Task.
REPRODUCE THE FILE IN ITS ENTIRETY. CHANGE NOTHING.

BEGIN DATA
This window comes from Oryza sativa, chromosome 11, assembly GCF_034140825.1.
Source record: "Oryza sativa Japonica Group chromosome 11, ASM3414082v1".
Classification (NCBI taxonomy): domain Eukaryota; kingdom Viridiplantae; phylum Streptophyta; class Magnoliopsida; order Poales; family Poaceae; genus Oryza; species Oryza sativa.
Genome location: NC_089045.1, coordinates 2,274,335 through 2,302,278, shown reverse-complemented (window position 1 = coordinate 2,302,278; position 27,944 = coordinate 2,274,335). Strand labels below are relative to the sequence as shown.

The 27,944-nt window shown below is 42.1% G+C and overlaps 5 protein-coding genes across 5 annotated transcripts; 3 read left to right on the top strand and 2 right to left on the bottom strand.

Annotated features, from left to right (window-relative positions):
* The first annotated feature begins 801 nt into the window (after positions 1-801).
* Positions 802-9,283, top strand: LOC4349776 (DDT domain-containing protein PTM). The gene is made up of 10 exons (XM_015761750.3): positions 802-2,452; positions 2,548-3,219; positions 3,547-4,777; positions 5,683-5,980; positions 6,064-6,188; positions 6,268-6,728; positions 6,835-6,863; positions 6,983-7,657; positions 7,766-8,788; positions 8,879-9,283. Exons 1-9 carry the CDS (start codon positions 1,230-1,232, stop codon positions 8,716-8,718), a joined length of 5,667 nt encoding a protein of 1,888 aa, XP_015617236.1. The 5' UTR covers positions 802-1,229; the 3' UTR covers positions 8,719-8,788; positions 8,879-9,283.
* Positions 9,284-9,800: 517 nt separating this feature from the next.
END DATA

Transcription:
This window comes from Oryza sativa, chromosome 11, assembly GCF_034140825.1.
Source record: "Oryza sativa Japonica Group chromosome 11, ASM3414082v1".
Classification (NCBI taxonomy): domain Eukaryota; kingdom Viridiplantae; phylum Streptophyta; class Magnoliopsida; order Poales; family Poaceae; genus Oryza; species Oryza sativa.
Genome location: NC_089045.1, coordinates 2,274,335 through 2,302,278, shown reverse-complemented (window position 1 = coordinate 2,302,278; position 27,944 = coordinate 2,274,335). Strand labels below are relative to the sequence as shown.

The 27,944-nt window shown below is 42.1% G+C and overlaps 5 protein-coding genes across 5 annotated transcripts; 3 read left to right on the top strand and 2 right to left on the bottom strand.

Annotated features, from left to right (window-relative positions):
* The first annotated feature begins 801 nt into the window (after positions 1-801).
* Positions 802-9,283, top strand: LOC4349776 (DDT domain-containing protein PTM). The gene is made up of 10 exons (XM_015761750.3): positions 802-2,452; positions 2,548-3,219; positions 3,547-4,777; positions 5,683-5,980; positions 6,064-6,188; positions 6,268-6,728; positions 6,835-6,863; positions 6,983-7,657; positions 7,766-8,788; positions 8,879-9,283. Exons 1-9 carry the CDS (start codon positions 1,230-1,232, stop codon positions 8,716-8,718), a joined length of 5,667 nt encoding a protein of 1,888 aa, XP_015617236.1. The 5' UTR covers positions 802-1,229; the 3' UTR covers positions 8,719-8,788; positions 8,879-9,283.
* Positions 9,284-9,800: 517 nt separating this feature from the next.